- On 12 Apr 2002 at 10:18:21, "Hoppe-Tichy, Torsten" (Torsten_Hoppe-Tichy.aaa.med.uni-heidelberg.de) sent the message

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Dear list,

I have a perhaps very simple question. Some wher I found a calculation for

accumulation of drugs with

R=1/(1-eEXP-Ke t)

where R is the accumulation factor, t is the dosing frequency in hours and

Ke=ln2/t1/2.

What does R is saying to me, perhaps with results R<1 or R>1?

Thanks for any answers

T. Hoppe-Tichy

Heidelberg, Germany - On 12 Apr 2002 at 14:17:33, David Jaworowicz (david.jaworowicz.-at-.cognigencorp.com) sent the message

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Dear T. Hoppe-Tichy

This equation is an alternative to more formal calculations of the

accumulation factor R.

R can be calculated as the ratio of drug concentrations observed during a

dosing interval at steady-state divided by drug concentrations seen during

the dosing interval after a single (first) dose, as described by the

following equations:

R= steady state AUC(0-tau) / single dose AUC(0-tau) where tau is dosing

interval.

Also, calculated by: R=Cmin(steady-state) / Cmin(single-dose)

Note: steady state AUC(0-tau) is equal to AUC(0-infinity) after a single

dose.

If your dosing interval is long enough such that all drug is eliminated

before a subsequent dose, the resulting R value = 1, since both the numerator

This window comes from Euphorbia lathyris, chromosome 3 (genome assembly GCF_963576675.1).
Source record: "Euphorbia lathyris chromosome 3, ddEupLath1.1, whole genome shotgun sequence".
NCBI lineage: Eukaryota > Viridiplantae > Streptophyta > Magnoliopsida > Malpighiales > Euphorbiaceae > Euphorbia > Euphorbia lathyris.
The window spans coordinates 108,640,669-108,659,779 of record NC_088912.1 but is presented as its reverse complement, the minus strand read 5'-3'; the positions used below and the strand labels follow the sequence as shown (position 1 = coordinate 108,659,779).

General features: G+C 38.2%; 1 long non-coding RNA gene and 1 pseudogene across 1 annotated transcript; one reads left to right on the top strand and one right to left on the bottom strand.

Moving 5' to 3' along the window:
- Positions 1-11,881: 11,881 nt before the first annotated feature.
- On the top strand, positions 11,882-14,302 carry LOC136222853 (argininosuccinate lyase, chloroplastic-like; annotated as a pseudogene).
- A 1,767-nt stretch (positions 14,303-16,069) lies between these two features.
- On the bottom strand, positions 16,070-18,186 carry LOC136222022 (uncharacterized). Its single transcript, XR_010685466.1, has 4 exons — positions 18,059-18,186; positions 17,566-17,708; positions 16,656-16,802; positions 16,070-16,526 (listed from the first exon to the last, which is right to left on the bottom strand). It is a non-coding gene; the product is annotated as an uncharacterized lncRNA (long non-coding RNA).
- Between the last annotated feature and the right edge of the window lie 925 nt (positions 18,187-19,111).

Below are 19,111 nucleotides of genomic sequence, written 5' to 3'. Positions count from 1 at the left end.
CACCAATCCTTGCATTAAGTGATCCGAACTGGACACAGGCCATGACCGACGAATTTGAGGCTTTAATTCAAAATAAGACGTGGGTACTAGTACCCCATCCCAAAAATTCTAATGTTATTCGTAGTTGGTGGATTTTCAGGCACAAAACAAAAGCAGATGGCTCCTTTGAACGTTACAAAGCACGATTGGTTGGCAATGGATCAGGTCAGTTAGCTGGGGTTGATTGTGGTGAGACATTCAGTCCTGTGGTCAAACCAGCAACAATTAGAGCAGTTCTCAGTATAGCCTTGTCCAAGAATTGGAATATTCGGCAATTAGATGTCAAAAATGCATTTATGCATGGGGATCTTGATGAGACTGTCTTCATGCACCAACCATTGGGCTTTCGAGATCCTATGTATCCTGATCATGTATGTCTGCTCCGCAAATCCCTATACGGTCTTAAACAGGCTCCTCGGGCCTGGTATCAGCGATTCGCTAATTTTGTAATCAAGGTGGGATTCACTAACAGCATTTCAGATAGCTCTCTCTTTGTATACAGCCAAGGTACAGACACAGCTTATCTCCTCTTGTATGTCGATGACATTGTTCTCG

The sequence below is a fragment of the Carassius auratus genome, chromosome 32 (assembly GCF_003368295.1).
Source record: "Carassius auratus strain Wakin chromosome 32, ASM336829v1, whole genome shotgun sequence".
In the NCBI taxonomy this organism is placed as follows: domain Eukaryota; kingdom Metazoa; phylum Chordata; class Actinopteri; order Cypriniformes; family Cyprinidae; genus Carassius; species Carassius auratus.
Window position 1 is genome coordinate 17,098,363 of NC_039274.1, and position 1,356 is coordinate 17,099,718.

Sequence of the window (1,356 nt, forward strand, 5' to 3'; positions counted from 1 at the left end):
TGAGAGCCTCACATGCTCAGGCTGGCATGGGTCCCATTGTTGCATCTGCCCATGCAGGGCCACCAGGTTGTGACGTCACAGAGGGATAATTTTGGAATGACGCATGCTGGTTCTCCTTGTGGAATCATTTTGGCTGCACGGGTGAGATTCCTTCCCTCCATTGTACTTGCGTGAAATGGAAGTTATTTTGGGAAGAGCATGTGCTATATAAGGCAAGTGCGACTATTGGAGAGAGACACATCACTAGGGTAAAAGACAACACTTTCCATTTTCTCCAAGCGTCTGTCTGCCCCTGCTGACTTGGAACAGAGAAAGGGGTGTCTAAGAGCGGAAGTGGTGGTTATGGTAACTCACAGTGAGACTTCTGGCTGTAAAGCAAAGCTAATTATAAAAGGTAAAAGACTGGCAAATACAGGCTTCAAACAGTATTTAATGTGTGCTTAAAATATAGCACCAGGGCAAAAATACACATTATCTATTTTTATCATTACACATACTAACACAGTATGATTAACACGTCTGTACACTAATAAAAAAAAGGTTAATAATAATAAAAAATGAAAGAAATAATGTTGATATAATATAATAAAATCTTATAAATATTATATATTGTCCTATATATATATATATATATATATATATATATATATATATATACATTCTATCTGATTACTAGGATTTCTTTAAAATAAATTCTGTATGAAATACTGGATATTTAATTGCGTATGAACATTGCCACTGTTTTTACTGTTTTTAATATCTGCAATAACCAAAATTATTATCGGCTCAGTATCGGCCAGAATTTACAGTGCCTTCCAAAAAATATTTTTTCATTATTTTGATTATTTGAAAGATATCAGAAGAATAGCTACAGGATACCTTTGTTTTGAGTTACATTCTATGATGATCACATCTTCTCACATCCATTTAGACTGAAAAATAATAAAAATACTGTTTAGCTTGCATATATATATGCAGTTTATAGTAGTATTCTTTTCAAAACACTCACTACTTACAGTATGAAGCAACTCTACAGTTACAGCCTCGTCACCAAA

and denominator should be equal, and obviously no accumulation will occur.

The equation R=1/(1-e^-Kel t) presented in your e-mail, represents a

simplified way of calculating R without the need to obtain steady-state

data. As can be seen in this equation, R is a function of tau and the

terminal elimination rate constant (and is independent of dose). Longer kel

and shorter tau will result in R>1. Technically, R should never go below 1

(unless someone knows of situations of metabolic induction, etc. that may

produce artifactual results?).

Best Regards

Dave Jaworowicz - On 28 May 2002 at 12:44:16, (icrgregoire.-a-.yahoo.com) sent the message

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Dear all,

I would appreciate if any members of PharmPK can advise me on how to

calculate (and interpret) theoretical accumulation ratio (AR) when

using a two-compartment model.

Thank you;

Nicolas GREGOIRE.

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recognize a new message Thanks - db] - On 29 May 2002 at 12:14:18, "Bert L. Lum" (bert.lum.aaa.coastside.net) sent the message

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Nicolas,

You might want to see if you can get a copy of the article by Meinke

I & Gleiter GH: Asessment of drug accumulation in the evaluation of

phharmacokinetic data. J Clinical Pharmacol 1998; 38:680-684.

Bert Lum - On 29 May 2002 at 13:59:53, "Davies, Brian {CLIN~Nutley}" (BRIAN.DAVIES.at.ROCHE.COM) sent the message

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Nicolas

An old but good reference to the calculation of Accumulation ratio:

Wayne Colburn; Estimating the accumulation of drugs, 1983, J Pharm

Sci;72:633-634

regards

Brian

Brian E. Davies

Clinical Director, PDMP

Hoffmann-La Roche, Nutley, NJ

* brian.davies.-a-.roche.com

*(973) 235-2053 - On 30 May 2002 at 10:14:06, thompson.ga.-at-.pg.com sent the message

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References on accumulation ratio:

Wagner JG - J Clin Pharmacol &:84-88, 1967

Chiou WL - J Pharmacokin Biopharm 8:311-318, 1980

Van Rossum - Arch Int Pharmacodyn 188: 200-203, 1970

hope these help

gary

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